When CEOs go rogue in a big way, causing employees to lose trust in the organization, what can be done to repair the damage?
Whether talking about cases of sexual harassment and misbehavior (Dov Charney at American Apparel), financial misconduct (Dennis Kozlowski at Tyco), or outright perjury (John Browne at British Petroleum), a decisive response from the company’s board of directors can help redeem a company’s reputation.
That’s the finding of a new study in the latest issue of the Journal of Trust Research. It reports that companies can avoid being tainted by CEO misconduct by firing the CEO or, if they can’t be dismissed because they own or founded the company, have them apologize for their sins and show true repentance while the company institutes safeguards to ensure the betrayal of trust won’t happen again.
Experts say the best companies won’t just respond to the trend of the day–for example, financial misdealing in 2008 and sexual harassment in 2018. Instead, their boards of directors and other leaders will develop detailed policies and procedures that address how the organization will investigate a violation, determine an appropriate response and then communicate to key stakeholders in a timely manner.
Companies find themselves in a very difficult position when the CEO commits a misdeed, says Joe Ungemah, North America practice leader for talent management and organizational alignment at Willis Towers Watson.
“The expectation is that [the organization] will have to make a judgment call very quickly, often before they make a full investigation,” he says. “That’s why they should have a governmental structure in place and a playbook for how to deal with [these issues].”
Study co-author Cecily D. Cooper, an associate professor at the University of Miami Business School, defines trust as the willingness to be vulnerable, based on positive expectations of the behaviors and intentions of other people–a fundamental response that spans all cultures. Organizational trust is when employees and other stakeholders place their faith in the integrity, competency and benevolence of leadership, knowing that their actions will affect everyone’s economic health and wellbeing. Since people associate the organization’s reputation and culture with CEO behavior, an individual’s misconduct will affect how people regard the company, according to her research.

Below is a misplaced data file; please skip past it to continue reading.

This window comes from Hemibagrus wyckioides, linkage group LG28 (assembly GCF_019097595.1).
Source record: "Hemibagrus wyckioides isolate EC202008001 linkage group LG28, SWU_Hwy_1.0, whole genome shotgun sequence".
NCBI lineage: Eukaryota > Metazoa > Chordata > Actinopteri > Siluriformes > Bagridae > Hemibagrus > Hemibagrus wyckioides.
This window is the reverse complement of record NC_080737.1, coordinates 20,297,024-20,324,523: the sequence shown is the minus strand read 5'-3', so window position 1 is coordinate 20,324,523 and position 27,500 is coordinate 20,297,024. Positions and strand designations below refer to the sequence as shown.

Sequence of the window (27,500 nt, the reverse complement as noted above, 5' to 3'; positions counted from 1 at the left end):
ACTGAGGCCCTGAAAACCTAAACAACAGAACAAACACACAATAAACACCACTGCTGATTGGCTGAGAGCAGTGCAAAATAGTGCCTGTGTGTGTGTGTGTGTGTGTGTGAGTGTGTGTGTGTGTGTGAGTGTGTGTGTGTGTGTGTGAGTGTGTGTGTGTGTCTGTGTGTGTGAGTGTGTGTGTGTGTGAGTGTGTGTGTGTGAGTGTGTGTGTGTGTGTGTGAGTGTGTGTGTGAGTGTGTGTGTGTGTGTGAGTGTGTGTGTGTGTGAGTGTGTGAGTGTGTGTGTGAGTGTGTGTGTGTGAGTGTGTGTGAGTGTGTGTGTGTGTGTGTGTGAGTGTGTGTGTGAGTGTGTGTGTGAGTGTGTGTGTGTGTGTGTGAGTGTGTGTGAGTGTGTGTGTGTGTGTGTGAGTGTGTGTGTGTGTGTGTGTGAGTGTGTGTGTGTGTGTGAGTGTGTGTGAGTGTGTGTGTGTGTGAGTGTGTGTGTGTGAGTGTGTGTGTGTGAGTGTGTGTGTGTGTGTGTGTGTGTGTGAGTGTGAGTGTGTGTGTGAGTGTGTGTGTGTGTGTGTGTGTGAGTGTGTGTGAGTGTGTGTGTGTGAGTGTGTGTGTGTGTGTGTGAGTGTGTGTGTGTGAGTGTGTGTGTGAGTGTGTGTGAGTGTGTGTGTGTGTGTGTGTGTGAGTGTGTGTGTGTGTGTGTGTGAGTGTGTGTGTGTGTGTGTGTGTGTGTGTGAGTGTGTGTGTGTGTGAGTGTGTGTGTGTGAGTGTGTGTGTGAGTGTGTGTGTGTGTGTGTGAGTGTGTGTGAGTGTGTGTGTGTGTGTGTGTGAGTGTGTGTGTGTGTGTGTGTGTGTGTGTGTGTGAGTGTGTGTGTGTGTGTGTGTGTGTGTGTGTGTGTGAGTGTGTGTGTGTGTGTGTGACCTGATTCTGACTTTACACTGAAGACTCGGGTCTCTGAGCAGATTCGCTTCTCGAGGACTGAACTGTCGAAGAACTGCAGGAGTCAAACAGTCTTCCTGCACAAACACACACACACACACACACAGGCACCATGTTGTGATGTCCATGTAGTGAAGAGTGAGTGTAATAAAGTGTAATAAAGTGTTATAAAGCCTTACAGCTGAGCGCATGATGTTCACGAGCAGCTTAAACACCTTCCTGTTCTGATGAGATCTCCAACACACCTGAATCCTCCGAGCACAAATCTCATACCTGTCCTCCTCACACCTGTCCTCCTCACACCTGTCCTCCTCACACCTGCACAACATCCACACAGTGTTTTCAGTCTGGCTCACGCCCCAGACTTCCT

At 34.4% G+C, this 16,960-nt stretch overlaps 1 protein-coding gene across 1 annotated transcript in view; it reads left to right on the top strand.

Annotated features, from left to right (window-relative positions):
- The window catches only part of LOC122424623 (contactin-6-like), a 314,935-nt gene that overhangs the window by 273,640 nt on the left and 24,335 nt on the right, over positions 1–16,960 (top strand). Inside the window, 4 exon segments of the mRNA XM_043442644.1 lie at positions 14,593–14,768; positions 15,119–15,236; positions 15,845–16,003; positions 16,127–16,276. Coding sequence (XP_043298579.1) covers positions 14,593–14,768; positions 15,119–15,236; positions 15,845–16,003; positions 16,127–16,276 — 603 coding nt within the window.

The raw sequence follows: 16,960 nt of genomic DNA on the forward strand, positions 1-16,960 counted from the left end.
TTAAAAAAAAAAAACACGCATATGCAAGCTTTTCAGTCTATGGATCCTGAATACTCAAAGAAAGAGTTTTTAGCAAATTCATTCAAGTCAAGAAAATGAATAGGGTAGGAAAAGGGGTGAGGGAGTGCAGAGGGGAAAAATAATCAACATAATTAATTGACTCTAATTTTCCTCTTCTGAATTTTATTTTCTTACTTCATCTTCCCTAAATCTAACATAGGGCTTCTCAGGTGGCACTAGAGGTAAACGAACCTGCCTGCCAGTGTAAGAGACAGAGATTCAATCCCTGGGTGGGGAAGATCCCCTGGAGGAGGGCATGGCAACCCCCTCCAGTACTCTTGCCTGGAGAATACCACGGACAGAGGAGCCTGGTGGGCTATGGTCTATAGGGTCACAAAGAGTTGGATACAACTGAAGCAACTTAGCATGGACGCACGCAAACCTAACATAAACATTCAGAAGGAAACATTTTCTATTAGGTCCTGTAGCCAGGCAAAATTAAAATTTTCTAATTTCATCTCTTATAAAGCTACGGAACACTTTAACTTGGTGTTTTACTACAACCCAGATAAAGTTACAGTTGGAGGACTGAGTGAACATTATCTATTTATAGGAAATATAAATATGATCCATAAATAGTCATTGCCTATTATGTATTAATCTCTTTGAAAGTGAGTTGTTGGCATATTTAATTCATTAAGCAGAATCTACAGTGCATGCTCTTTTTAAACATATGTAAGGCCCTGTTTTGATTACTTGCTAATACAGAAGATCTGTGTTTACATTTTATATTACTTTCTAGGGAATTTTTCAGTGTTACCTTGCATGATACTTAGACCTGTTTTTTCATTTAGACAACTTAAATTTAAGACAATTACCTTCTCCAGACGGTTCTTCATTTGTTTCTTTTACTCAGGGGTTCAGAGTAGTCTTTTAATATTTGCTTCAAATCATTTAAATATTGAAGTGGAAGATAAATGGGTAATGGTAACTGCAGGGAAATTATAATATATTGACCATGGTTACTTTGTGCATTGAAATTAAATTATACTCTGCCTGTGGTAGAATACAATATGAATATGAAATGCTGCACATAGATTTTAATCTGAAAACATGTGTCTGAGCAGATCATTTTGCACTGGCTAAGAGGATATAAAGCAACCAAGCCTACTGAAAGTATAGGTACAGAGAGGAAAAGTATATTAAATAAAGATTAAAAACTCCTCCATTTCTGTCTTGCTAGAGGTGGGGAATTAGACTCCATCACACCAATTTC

“People perceive violations of competence very differently than violations of integrity,” says Cooper, who has researched trust since 2001 with colleagues from Singapore Management University, Washington University in St. Louis and the University of Southern California. “They are more likely to forgive a competency issue than an integrity issue.”
That means complex infractions require close examination to determine how they will affect trust, says Ungemah. In sexual misconduct cases, for example, internal investigators should consider whether the CEO flagrantly violated the rules, bent them slightly or was able to continue the bad behavior because colleagues or culture were complicit in tolerating his or her actions. “You can’t just say sorry and move on,” he notes. “You have to go further.”
That also means putting policies into place to prevent repeat offenses, which become ever harder to rebound from. “This is where organizations get into trouble,” he adds.
Seymour Adler, a partner in the talent and rewards practice for Aon Hewitt, agrees that looking at the organization’s past performance regarding violations is critical. “Is there a history of fairness?” he says. “Has the senior leadership’s bad behavior been tolerated for a long time?”
Ungemah suggests companies should decide who will conduct the investigation and designate an alternate in case the original investigator is the one under investigation. Boards should list different scenarios and set up governance for how to deal with each one and think carefully through the implications of each decision.
When these events occur, says Patrick Hyland, a principal with Mercer Sirota, companies need to understand employees’ perceptions of what has transpired.
“Hearing what their concerns are is the basis of the rebuilding process for trust,” he says. “The organization needs to assure employees that the violation is being addressed and that it won’t happen again. Employees will remain skeptical until they see evidence that something has changed. And, the organization has to remain vigilant and communicate how it is living up to the new rules.”
He warns that not taking decisive action can impact a company’s bottom line, for when employees lose trust in their leadership because of such events, engagement and productivity will decline and, eventually, the company will lose valuable talent.
Adler notes that responding appropriately takes organizational courage. He cites the example of a company whose high-potentials action learning team developed a new model for leadership behavior. They presented their recommendations to the CEO and, without naming names, made it clear that one regional manager with impressive financial results had a well-founded reputation as “a total jerk who left dead bodies all over the place.” As a result, the man was gone within six months.
This was a good example, Adler says, of a company building a culture of trust by setting higher standards for behavior at all levels, especially at the top. It requires measuring leaders’ behavior as well as their KPI performance in their annual reviews. And, he says, it can be an effective way to keep people who might commit infractions from ever climbing to the C-suite in the future.